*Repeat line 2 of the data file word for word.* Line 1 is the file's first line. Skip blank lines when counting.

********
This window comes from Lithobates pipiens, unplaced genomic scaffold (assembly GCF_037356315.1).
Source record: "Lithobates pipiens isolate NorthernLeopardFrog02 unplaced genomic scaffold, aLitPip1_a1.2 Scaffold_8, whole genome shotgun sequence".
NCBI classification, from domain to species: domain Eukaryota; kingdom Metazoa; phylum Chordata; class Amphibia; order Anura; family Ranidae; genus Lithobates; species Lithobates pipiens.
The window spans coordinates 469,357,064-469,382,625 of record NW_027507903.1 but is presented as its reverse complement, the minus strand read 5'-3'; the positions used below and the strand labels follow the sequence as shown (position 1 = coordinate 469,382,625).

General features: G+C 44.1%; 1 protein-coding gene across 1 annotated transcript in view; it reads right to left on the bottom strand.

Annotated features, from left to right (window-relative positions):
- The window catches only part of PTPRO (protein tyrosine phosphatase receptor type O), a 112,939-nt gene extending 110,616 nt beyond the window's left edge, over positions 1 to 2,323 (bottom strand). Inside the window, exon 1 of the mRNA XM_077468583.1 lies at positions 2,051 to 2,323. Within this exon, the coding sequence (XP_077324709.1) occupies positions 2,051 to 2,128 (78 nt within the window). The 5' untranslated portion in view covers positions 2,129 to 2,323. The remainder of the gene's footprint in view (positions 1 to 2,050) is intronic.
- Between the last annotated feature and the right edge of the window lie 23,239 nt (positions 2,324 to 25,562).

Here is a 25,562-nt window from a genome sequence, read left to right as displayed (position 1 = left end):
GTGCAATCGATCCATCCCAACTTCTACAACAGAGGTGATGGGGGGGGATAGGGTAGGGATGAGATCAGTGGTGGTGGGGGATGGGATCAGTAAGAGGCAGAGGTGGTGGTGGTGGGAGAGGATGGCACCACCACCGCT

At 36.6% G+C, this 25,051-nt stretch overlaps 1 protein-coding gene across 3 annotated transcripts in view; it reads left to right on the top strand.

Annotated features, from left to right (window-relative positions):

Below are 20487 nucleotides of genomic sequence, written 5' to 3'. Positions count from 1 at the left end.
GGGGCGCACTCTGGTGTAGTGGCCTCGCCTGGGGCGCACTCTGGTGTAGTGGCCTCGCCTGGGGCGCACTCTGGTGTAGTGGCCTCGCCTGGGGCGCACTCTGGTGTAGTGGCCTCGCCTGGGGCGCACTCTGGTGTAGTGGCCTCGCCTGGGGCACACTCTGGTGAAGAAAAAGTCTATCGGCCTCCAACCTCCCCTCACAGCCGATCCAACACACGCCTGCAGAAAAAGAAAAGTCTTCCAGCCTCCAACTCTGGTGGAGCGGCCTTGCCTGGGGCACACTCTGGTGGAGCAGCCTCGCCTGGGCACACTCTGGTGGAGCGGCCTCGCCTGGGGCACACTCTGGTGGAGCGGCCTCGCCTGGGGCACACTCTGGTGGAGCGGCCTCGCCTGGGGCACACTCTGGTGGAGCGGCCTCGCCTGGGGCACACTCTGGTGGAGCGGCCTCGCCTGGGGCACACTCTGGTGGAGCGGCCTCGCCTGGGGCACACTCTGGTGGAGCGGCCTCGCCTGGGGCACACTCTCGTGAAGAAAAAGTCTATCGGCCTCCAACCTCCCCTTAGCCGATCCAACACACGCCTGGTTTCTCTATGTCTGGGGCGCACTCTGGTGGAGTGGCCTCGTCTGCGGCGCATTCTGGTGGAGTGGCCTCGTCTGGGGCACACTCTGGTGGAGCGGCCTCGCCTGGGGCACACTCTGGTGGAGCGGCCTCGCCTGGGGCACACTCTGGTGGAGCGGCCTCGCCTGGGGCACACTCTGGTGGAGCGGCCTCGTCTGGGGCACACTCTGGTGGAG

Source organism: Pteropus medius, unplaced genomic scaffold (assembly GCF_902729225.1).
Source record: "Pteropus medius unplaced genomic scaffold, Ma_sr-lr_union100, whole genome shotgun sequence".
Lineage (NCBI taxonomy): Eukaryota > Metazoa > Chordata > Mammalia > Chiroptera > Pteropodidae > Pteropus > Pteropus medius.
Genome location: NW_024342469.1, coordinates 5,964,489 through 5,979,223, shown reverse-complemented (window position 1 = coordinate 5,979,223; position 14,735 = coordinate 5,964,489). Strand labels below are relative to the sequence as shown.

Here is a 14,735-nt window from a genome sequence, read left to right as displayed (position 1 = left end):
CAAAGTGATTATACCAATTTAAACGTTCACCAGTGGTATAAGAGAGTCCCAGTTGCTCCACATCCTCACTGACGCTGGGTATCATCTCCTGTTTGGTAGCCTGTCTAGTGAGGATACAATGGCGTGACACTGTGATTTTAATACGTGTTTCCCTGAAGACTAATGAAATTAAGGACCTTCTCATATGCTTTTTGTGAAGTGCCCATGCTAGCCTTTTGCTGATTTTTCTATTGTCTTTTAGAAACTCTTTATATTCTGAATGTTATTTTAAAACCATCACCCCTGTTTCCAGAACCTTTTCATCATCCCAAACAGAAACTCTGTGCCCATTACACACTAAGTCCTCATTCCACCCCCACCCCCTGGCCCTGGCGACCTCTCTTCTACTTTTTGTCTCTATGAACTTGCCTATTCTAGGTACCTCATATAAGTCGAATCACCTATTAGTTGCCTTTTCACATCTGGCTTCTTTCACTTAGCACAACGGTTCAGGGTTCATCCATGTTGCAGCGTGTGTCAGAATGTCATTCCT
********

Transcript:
Source record: "Lithobates pipiens isolate NorthernLeopardFrog02 unplaced genomic scaffold, aLitPip1_a1.2 Scaffold_8, whole genome shotgun sequence".